Sometime in 1978, the American author and cultural critic released his monumental book titled “The 100: A Ranking of the Most Influential Person in World’s History”. Sitting at the top of Michael Hart’s ranking is Prophet Muhammad. Hart was not a Muslim. Nor was he interested in the annual controversy and polemics among Muslims – I have since decided not to contribute any more to the sustenance of such unproductive polemics – over whether celebrating the birthday of Prophet Muhammad was jurisprudentially or legally valid or not.
I am recalling Hart’s findings here simply because it is very relevant to this occasion; the occasion of the birthday of the last of all real Prophets of the Almighty. Yes. Prophet Muhammad (upon him be peace and salutations of the Almighty) was the real Prophet. I say real because there are many pseudo-Prophets out there especially here in Nigeria. ‘Prophets’ who always say and claim, on a daily basis, that God has ‘spoken’ to them even when, by all human standards, they are closer to Beelzebub and hell than they are to the Almighty or paradise.
Yes. Our Prophet (s.a.w) and leader came with the last testament from the Almighty to humanity. He was raised at Ummul Qurah- Makkah, the centre of the world- to deliver His message to ‘villages’ and all the ‘peripheries’. Hart reached the conclusion to rank the Prophet first based on two key performance indicators- his eternal spiritual impacts on the world and his lasting political legacies.
But there is another dimension to Hart’s book – it is that it calls attention to other non-Muslim assessments and eulogies of the persona and the message of Prophet Muhammad. Consider the following statement of Mahatma Gandhi: “From my reading I received the impression that the Prophet was a seeker of Truth. He was godfearing. In this I know I am not telling you anything new. I am only describing to you how I was impressed by his life. He suffered endless persecution. He was brave and feared no man but God alone. He did what he considered to be right in scorn of consequences. He was never found to say one thing and do another. He acted as he felt. If there was a change in his opinion, the next day he responded to the change without counting the cost and regardless of popular censure or opposition. The Prophet was a Fakir. He renounced everything. He could have commanded wealth if he had so desired,”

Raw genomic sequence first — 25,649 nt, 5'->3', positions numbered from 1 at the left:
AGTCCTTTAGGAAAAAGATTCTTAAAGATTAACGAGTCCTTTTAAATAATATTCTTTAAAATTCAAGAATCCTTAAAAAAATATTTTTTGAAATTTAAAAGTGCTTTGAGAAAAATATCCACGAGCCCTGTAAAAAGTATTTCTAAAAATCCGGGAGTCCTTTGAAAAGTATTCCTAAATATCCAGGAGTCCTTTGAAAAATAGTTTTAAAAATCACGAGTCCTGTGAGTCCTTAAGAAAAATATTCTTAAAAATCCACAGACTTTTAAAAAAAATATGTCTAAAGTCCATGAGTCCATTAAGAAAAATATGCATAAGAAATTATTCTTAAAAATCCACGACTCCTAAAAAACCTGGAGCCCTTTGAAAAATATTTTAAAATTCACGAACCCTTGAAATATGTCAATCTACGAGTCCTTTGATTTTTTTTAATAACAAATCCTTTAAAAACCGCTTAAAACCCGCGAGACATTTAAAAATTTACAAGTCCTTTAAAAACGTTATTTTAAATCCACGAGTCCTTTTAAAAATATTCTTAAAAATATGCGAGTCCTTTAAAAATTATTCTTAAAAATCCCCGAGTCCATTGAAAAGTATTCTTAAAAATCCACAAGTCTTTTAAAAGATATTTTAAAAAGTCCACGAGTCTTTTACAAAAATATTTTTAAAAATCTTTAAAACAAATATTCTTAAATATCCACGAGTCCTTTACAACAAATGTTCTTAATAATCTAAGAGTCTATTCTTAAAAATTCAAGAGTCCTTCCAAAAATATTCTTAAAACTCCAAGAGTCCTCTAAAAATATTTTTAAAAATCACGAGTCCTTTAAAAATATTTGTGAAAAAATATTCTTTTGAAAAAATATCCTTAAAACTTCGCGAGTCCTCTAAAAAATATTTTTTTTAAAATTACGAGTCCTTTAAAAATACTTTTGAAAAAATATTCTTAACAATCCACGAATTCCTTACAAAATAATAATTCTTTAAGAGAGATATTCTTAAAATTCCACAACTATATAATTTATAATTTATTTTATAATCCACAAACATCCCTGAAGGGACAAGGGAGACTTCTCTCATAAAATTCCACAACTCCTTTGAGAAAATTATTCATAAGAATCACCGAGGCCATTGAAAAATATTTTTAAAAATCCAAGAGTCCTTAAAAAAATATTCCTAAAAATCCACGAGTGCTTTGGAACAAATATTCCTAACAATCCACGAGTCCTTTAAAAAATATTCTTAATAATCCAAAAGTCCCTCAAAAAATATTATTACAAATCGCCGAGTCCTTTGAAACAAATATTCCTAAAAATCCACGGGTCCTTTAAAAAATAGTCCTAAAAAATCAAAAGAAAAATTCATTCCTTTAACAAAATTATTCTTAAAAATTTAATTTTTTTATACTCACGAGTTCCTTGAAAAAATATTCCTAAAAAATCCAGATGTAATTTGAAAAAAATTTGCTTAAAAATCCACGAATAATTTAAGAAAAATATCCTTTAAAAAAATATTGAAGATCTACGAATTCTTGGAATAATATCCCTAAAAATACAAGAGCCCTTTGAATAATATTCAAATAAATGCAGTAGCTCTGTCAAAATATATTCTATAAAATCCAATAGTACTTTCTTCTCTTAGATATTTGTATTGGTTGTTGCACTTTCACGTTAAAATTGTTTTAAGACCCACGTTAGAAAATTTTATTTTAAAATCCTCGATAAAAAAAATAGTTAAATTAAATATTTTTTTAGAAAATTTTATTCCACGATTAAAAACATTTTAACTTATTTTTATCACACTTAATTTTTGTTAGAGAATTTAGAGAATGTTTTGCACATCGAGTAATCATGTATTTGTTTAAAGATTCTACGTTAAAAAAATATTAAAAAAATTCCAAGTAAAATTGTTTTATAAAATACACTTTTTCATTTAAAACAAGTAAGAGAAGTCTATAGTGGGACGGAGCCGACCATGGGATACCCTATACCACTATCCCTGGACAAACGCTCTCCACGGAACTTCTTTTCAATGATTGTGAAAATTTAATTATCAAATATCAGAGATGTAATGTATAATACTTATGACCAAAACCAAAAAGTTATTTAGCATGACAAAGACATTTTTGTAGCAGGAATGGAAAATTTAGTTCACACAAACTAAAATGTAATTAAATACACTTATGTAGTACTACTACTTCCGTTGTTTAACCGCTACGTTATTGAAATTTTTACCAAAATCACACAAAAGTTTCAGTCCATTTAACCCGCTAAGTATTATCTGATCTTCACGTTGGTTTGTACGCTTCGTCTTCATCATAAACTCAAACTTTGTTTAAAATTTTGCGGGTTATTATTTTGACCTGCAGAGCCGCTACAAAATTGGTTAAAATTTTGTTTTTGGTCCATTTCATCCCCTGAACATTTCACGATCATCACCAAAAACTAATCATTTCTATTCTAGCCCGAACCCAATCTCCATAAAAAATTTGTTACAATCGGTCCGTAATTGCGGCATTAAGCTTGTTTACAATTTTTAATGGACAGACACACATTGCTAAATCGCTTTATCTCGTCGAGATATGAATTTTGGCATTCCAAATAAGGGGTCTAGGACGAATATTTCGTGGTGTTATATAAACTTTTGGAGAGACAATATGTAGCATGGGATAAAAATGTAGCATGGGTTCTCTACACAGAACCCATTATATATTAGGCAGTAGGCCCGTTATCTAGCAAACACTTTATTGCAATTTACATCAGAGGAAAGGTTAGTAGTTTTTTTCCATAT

But who was this man? Who was Prophet Muhammad? He is named Abul Qasim Muhammad b. Abdullah b. Abdul Muttalib b. Hashim b Abdul Manaf… b.Adnan. His mother is Aminah daughter of Wahab. He was born on Monday; he was commissioned into prophethood on Monday; he left Makkah on migration (hijrah) to Madinah on Monday; he arrived in Madinah on Monday; he placed the black stone on its present spot in the Kaaba on Monday; he died on Monday.
Who was Muhammad – upon him be peace and blessings of the Almighty? He was born an orphan but rose to become a head of state. Muslim parents of today usually assume that their presence is a sine qua non for the success of their children. But Abdullah lived till such a time he delivered the seed in the womb of his wife, Aminah before he transmitted to the great beyond; Aminah also lived till such a time the infant Muhammad could be separated from the womb and the bosom that bore him before she departed this world. Parents are agents in the hands of the unknowable scheme of the Almighty; we are puns – children and their forebears- in the chessboard of our creator. Children who see their parents on a daily basis easily forget their creator; my daddy, my mummy! those who have no parents, call on Allah on a permanent basis; the former shouts my daddy! my mummy! the latter shouts ya rabbi! Ya rabbi! (my lord! My lord!)
Before he was commissioned as a prophet, his nudity was never seen, he never drank alcohol, never ate from a feast dedicated to idols and never sworn by other than Allah. He was light in complexion, his shoulders were broad, and his face usually shined brightly as if on a dark night. He had black hair, tender skin, a broad chest, moderate height, high forehead. He was sweet speech and usually keep silent most of the time. He usually walked rapidly and lightly with long strides. His clothing generally consisted of two pieces of cloth. He used to begin and end speeches with ‘bismillah”. He used to look more onto the ground than he did to the heavens out of respect and awe to the authority in the heavens. He never repelled evil with evil but with good.